Short on supplies like hay for the horses, the family went to Palmer for a period around the holidays in 2004. They visited a church, and were befriended by another large Christian family. The Hale family spent weeks with this other family. The Palmer family shared some of the values Hale had instilled in his family, but as they were more connected to society, the Hale children were able to contrast their lifestyles with those of their new friends, which had the inevitable consequences of relative enlightenment.
“If they had come to my house they wouldn’t have responded the same way,” Kizzia said. “They would have understood their father better.”
Simultaneously, Papa Pilgrim grew privy to the consequences of his children’s awakening and pulled them back, retreated, as Kizzia said, to “his most crazed period.”
Kizzia seemed amused when he explained how he wasn’t Christian, didn’t expect he would ever write about a large Christian family in a hero’s light, yet that’s just what happened.
The experience with the other Christian family was influential enough that a couple of the children fled. Authorities were alerted and a two week manhunt led to the capture of Robert Hale.
The Hale children had a chance to speak back in court. They spoke of grace and forgiveness as well as the terrors he put them through. Understanding the story from the children’s perspective made Kizzia realize he could write a book. The trial ended with a plea agreement: guilty to 27 charges of rape, coercion and incest. Papa Pilgrim died in jail in 2008.
The Palmer family helped the Hale children deal with what had happened to them, building new lives, Kizzia said. The youngest of the children, almost teenagers now, currently live with this family and are being homeschooled. Six of them are married. The children have kept their Christian faith.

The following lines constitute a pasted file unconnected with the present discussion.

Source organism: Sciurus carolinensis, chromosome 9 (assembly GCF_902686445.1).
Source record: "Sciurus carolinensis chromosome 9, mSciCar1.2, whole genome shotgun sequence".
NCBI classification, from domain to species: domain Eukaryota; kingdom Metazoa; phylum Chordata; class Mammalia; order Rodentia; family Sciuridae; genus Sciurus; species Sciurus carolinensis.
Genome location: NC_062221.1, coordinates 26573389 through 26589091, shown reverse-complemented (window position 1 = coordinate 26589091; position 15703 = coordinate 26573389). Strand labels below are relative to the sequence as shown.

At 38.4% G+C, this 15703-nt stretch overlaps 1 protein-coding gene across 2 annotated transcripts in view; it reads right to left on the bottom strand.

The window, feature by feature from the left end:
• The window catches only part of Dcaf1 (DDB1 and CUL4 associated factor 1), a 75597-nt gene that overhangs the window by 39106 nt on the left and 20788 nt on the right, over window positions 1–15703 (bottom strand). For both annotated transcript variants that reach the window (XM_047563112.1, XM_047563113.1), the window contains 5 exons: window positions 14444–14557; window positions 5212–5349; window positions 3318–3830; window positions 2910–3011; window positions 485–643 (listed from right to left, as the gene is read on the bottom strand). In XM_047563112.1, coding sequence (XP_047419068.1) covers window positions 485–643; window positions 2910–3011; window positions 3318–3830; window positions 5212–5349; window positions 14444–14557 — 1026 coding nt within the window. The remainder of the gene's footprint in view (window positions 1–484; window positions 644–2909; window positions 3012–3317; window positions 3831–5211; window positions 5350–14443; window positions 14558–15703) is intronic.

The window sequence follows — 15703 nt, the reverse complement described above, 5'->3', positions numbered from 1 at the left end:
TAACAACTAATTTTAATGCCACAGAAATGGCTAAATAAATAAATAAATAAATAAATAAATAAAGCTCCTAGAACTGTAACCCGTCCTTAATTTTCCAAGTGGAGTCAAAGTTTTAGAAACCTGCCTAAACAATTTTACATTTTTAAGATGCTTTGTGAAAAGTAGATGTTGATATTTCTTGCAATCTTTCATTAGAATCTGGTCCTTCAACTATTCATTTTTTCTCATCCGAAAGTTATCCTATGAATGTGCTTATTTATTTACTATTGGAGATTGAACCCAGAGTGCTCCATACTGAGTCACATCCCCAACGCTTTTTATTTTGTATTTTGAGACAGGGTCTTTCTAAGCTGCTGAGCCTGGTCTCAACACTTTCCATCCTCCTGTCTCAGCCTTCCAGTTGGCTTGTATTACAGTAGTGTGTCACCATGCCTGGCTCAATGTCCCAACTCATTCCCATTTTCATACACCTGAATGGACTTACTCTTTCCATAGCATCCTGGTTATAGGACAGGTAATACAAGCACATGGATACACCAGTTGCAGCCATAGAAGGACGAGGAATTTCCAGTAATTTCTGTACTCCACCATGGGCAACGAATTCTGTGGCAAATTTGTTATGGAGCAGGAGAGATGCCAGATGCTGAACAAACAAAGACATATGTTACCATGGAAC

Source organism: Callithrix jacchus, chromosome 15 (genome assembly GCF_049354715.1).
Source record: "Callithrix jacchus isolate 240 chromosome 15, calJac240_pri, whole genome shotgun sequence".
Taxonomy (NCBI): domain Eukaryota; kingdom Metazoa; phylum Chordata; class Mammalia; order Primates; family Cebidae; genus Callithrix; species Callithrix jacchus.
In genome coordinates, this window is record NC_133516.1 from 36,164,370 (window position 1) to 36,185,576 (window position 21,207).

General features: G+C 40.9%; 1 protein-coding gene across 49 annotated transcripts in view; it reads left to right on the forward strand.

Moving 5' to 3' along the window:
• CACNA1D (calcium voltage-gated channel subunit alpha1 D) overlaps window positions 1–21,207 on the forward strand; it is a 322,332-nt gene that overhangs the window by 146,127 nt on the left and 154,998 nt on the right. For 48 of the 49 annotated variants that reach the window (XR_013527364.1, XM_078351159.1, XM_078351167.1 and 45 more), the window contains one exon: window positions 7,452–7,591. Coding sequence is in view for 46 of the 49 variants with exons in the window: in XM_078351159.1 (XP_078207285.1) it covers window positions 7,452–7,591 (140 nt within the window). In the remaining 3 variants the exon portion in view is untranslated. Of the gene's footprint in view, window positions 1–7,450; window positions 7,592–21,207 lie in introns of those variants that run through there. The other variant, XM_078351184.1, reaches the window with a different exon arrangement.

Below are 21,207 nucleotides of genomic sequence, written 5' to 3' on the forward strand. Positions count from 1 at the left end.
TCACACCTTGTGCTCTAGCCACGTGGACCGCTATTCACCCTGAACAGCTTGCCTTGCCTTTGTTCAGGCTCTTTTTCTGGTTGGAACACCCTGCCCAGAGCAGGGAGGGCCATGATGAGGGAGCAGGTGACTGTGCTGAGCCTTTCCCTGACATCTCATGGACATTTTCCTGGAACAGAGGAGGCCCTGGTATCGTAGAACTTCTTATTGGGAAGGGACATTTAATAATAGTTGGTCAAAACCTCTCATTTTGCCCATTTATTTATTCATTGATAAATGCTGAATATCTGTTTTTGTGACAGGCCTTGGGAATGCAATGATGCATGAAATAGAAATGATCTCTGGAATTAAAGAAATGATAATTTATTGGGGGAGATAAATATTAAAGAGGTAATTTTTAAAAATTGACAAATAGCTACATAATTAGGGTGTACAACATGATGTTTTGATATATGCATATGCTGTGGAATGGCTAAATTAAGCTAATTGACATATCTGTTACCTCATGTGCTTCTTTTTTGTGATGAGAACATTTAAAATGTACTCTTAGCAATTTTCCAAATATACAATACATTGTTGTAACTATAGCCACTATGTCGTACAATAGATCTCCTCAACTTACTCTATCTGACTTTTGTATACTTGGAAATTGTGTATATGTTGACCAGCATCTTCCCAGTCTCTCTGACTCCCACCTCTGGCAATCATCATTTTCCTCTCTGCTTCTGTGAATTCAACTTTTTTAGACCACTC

Regarding their reception of Kizzia’s book, he explained that it is hard for the Hale children to read it critically, how their story is being portrayed and how it could have been portrayed.
“When you learn to read at 30, that’s a hard task,” he said.
Some of the children harbor resentment towards their mother, he said. Is she to blame, a fully functional adult witnessing emotional and physical abuse from the sidelines, or was she so psychologically manipulated that she too was a victim? Both? Kizzia leaves that answer up to his readers.
Kizzia refrains from imposing his own voice or judgment into the content of the book.
“Show, don’t tell,” he said. “The hardest thing was trying to find a voice to talk about abuse without causing readers to throw the book on floor. Finding the language without being overly dramatic.”
A few of the eldest children trusted him with the story, understood he could and would be able to portray some elements from their point of view. This, he said, gave him strength to keep writing. While it wasn’t a “happy-ever-after” tale, he said, it culminated with hope.
“I don’t think I could have written it if it had been a story of going down the drain of Papa Pilgrim,” Kizzia said.
At the close of the presentation Kizzia returned to his definitions of wilderness.
“As the rest of the nation plans to celebrate the Wilderness Act anniversary, our state is trying to open Wood-Tikchik State Park (near Dillingham and Bristol Bay) to see if it would be suited for power lines and a damn. This isn’t a great way to show the nation that we can be trusted. We’ve lost our respect of what nature can do to us. We seem to have no fear of nature anymore; this may be our problem.”
For more information on Tom Kizzia, visit www.tomkizzia.com, including more photos of the Hale family as well as links to various interviews, reviews, and information on his first book, “The Wake of the Unseen Object.”
• Amanda Compton is a freelance writer and editor based in Juneau. She can be reached at firstname.lastname@example.org.